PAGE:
They don't specifically break out VT-d and VT-x on the mobile products; all the slides state is that the mobile products support virtualization. On the desktop slide, they have a line saying "vPro/TXT/VT-d/SIPP" but on mobile slides the line says "AES/TXT/vPro". There's a second line for both desktops and mobile chips that just says "Intel Virtualization Technology" but it's not too useful since it just says "Yes" on every single Sandy Bridge CPU listed. :-\
  • Hrel - Monday, January 3, 2011 - link

    finally gaming on IG. Sooo, when do new Nvidia Gpu's come out for laptops?
  • JarredWalton - Monday, January 3, 2011 - link

    Check back on Jan 6. :-p
  • mobomonster - Monday, January 3, 2011 - link

    AMD is toast. Those are blistering performance numbers that even I did not expect. Incredible that it manages near 30 fps in several games at medium detail settings.

    The lower power dual core Sandy Bridge models will really put the squeeze on AMD. Even a regular 2520M will give AMD's Brazos a lot of trouble.
  • tipoo - Monday, January 3, 2011 - link

    Bah, AMD has been toast for years now, if they really were, they would be buttered and eaten already.

    yes, horrible metaphor is horrible.
  • Kangal - Monday, January 3, 2011 - link

    I'm a tech enthusiast especially in the portable device scene, and I always nit-pick things.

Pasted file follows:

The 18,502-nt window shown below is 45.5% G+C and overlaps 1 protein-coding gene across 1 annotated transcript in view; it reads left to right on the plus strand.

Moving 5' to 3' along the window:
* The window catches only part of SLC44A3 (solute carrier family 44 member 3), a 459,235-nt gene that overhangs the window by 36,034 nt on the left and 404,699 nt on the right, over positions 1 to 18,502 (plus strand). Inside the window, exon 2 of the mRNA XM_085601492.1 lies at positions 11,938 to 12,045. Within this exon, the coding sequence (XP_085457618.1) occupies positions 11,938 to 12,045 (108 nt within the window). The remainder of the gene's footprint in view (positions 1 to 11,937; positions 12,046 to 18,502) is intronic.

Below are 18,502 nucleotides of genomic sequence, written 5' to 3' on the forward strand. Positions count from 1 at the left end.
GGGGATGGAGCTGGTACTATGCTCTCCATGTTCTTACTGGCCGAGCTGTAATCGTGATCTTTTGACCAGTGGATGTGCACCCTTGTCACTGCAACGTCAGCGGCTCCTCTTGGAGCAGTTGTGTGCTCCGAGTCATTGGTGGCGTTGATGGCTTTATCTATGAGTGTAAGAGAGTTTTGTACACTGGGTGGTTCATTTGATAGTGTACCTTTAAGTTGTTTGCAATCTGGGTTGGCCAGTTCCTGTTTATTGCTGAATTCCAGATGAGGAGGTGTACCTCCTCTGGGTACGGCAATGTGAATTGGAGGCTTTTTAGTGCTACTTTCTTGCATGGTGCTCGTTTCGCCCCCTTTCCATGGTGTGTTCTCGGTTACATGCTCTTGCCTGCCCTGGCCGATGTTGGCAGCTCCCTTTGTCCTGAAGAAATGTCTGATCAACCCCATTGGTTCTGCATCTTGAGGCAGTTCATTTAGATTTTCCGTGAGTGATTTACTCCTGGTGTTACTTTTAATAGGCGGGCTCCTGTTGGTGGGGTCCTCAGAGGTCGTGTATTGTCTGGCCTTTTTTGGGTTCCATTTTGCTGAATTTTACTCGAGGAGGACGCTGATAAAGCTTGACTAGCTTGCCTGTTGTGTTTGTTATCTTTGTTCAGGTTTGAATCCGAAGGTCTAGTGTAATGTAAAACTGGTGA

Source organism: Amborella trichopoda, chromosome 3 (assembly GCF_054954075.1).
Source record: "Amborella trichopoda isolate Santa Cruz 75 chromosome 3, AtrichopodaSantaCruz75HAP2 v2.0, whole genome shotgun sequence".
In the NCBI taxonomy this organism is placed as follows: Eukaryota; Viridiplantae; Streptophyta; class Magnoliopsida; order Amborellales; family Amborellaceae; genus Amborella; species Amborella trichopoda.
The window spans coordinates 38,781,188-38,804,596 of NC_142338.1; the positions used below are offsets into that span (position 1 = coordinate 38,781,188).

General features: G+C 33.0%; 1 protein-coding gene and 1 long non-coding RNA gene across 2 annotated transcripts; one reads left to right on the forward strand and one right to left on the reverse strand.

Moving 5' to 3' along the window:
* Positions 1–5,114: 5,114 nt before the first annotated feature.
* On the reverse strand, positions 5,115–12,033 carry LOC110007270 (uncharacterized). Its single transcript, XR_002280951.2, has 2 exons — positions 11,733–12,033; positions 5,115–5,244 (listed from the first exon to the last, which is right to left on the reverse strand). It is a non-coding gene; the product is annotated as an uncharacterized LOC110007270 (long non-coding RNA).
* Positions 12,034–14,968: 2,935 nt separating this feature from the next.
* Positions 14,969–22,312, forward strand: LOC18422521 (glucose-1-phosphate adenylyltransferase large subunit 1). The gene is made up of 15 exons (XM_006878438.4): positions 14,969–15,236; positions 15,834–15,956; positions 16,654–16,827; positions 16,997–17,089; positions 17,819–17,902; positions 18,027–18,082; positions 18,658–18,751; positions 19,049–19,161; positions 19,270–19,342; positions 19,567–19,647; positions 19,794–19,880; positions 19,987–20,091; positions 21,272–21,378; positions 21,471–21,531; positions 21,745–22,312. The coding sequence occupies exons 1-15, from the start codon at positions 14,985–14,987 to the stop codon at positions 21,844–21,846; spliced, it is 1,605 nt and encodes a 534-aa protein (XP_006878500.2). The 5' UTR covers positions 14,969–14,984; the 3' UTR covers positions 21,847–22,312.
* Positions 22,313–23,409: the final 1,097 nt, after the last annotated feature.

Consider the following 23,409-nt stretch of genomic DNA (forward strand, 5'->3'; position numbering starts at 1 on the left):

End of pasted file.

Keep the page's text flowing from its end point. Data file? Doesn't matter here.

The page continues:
Which is the reason why I own the Acer 4810TG.

    The Core i7 640-UM would be my favourite processor, until I saw this.
    The successor, 2657M, seems to have (theoretical) performance improvement of 19% and battery saving of 6%, which is very amazing.

    From pure guestimation, this is ~200% (or slightly more) performance of the SU7300 at the same battery life. Whoa!

    This would mean new ultra-portable devices (less than 14" and over 6 hours battery life).
    If this gets partnered with the ATi 5650 (or its successor), this will bring serious gaming potential to ultra-portable devices *drools*


    BUT, I wish they could add another chip on that (ULV) list.
    The exact same thing as the i7 2657M but tossing the dual-core setup for a single core, if it meant they could increase the down the battery life by 70%. (Name it the 1357M?)

    I mean, how about real 10 hours battery life (6 cell) on something about as fast as the SU7300 ??

    Something like that (Core i7 1357M?) could make Windows7 tablets a more viable option.
  • davepermen - Monday, January 3, 2011 - link

    I'd prefer a dualcore with 1ghz, or even 800mhz. as it could still clock to 2ghz or so, it would be fast when needed, but very battery saving else.

    if intel would go down further, it would most likely by now kill atom in the netbook and tablet area. and in the phone area, atom isn't there yet.

    personally, i hate atom for being in the way. ultralow core i1 would be AWESOME.
  • JarredWalton - Monday, January 3, 2011 - link

    SpeedStep lets all the SNB processors (mobile versions at least) run at 800MHz when they're not doing anything else. So you've already got what you're asking for, more or less.